Synopsis- Publisher’s summary: “M Freeman thought she had finally found a place where she belonged: the Lawless School, where the children of master criminals trained to become master criminals themselves. She took her studies seriously, never suspecting she was a pawn in a dangerous game.

Now she knows the truth: The forces of Lawless are after a weapon that threatens all life on earth. M and her crew are determined to stop them – but they can’t do it alone. And that means joining the Fulbright Academy.

But what if the Fulbrights aren’t as “good” as they seem? What is going to happen to M and her friends? And how does her deceased father play a part in this?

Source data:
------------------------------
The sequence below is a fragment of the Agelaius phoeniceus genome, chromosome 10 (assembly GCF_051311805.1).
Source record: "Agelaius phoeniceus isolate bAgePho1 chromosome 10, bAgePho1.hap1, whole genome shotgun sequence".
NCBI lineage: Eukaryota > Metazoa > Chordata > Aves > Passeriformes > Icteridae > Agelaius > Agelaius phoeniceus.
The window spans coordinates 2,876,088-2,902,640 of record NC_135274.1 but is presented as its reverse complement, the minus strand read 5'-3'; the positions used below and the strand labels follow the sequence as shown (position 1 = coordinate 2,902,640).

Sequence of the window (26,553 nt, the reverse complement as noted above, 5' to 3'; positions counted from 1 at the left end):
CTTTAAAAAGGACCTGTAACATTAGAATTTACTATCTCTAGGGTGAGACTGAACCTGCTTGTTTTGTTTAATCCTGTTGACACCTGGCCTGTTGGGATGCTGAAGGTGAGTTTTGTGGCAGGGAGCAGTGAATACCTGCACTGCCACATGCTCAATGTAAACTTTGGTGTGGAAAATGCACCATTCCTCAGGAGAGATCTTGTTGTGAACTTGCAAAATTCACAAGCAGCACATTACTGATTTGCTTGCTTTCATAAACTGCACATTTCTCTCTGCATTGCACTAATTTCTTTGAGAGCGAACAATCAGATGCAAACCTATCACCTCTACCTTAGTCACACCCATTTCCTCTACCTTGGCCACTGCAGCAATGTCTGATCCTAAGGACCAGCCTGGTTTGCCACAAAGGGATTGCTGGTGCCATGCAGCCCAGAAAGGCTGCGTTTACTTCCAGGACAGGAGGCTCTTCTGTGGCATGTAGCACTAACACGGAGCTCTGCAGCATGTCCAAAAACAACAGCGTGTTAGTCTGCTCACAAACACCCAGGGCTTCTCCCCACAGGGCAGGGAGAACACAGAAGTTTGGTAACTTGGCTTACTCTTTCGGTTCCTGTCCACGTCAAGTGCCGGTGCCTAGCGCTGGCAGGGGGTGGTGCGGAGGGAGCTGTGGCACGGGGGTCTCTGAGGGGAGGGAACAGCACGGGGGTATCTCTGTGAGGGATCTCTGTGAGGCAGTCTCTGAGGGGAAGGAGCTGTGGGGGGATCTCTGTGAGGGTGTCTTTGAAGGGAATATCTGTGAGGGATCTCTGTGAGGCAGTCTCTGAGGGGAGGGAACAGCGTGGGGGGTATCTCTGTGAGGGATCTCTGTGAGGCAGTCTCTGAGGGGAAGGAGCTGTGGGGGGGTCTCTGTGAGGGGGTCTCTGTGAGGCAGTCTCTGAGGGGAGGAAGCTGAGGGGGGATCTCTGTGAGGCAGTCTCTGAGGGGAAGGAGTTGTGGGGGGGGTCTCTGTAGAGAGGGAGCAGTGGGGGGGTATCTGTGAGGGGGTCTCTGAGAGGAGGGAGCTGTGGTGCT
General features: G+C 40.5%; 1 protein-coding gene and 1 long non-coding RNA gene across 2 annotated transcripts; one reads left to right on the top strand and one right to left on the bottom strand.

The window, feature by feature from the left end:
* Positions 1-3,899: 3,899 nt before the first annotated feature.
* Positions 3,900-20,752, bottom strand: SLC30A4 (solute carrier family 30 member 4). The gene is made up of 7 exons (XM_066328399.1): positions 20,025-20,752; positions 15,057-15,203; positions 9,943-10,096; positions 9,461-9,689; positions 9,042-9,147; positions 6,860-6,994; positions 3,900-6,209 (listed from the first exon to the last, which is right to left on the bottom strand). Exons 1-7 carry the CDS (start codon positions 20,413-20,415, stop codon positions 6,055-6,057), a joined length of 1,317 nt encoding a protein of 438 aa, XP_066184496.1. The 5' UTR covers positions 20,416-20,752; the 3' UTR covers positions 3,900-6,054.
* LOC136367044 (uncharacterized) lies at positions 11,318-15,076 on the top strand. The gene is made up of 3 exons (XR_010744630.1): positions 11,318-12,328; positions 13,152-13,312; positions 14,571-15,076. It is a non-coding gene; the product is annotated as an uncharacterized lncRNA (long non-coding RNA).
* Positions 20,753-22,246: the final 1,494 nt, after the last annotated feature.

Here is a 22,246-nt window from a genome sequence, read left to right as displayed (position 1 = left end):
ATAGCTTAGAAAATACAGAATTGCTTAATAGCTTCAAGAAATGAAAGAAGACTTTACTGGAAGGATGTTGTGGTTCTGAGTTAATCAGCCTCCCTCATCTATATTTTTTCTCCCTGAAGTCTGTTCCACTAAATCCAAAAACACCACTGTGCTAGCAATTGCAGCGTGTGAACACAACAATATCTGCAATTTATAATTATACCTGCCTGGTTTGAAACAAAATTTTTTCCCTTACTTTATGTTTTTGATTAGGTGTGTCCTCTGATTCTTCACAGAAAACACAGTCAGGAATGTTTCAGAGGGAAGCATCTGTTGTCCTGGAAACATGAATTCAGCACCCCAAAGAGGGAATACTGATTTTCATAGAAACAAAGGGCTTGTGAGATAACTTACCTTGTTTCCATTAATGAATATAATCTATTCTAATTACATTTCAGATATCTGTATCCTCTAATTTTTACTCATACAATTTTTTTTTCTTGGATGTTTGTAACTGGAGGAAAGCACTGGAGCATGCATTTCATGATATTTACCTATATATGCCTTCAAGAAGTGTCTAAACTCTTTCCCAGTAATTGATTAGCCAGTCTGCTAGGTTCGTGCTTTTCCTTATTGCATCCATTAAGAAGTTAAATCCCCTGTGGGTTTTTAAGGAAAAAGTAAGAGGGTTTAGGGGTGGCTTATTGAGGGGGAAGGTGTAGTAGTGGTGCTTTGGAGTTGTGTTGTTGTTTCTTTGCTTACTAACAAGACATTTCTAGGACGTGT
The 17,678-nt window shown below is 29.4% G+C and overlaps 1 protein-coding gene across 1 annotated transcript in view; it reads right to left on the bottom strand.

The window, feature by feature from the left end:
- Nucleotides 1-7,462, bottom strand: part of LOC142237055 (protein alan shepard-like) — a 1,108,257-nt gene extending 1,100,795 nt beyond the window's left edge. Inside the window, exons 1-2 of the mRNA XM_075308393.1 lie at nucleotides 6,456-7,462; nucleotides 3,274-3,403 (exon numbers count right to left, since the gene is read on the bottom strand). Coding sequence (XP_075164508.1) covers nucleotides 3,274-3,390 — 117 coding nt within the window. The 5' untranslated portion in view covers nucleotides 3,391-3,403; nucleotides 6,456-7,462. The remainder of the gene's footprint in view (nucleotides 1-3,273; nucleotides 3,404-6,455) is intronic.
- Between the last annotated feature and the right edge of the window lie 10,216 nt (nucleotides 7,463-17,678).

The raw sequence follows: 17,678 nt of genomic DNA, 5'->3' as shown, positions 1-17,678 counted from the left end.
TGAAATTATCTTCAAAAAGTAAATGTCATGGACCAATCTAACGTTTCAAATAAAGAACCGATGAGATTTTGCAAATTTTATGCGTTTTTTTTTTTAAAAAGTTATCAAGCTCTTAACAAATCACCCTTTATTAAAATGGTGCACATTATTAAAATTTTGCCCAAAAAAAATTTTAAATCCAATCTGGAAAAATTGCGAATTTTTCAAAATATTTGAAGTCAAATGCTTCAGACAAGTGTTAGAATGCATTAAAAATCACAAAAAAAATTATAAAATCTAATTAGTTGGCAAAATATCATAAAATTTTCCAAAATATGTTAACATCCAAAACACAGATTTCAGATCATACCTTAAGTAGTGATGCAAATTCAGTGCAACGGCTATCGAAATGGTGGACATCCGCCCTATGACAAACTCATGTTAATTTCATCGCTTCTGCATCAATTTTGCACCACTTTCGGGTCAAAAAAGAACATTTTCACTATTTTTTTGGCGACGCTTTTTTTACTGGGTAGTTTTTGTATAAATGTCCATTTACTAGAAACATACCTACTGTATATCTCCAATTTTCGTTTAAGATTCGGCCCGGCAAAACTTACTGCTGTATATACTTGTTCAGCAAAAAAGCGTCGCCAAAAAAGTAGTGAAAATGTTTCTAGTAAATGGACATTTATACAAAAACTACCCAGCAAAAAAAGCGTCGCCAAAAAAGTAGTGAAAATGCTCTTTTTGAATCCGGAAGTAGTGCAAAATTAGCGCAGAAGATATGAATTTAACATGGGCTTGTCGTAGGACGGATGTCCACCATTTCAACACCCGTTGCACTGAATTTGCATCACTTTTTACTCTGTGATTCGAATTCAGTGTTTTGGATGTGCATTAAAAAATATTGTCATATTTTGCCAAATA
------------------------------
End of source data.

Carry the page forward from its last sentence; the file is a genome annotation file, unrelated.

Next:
What I Thought- This was an amazing sequel. It was extremely well-crafted. You really feel sorry for M when she realizes that she can’t trust anyone, maybe not even her own friends! This one was kind of on the depressing side, but I’m assuming it is like the bridge between the ultimate final “battle” in the series. This is the book where all hope seems gone. The characters that you meet are intriguing and keep you guessing at their motives. Justice brings up more thought-provoking questions such as in Lawless. Mr. Salane has a great writing style. It really draws you in and holds you there. Like Lawless, I couldn’t put this book down! I can’t wait to read more from Mr. Salane!

Review! The Forget-Me-Not Summer by Leila Howland

10 Aug

forgetsummerThe Forget-Me-Not Summer

By Leila Howland

352 pages (Hardcover) – ages 9+

Published by HarperCollins on May 5, 2015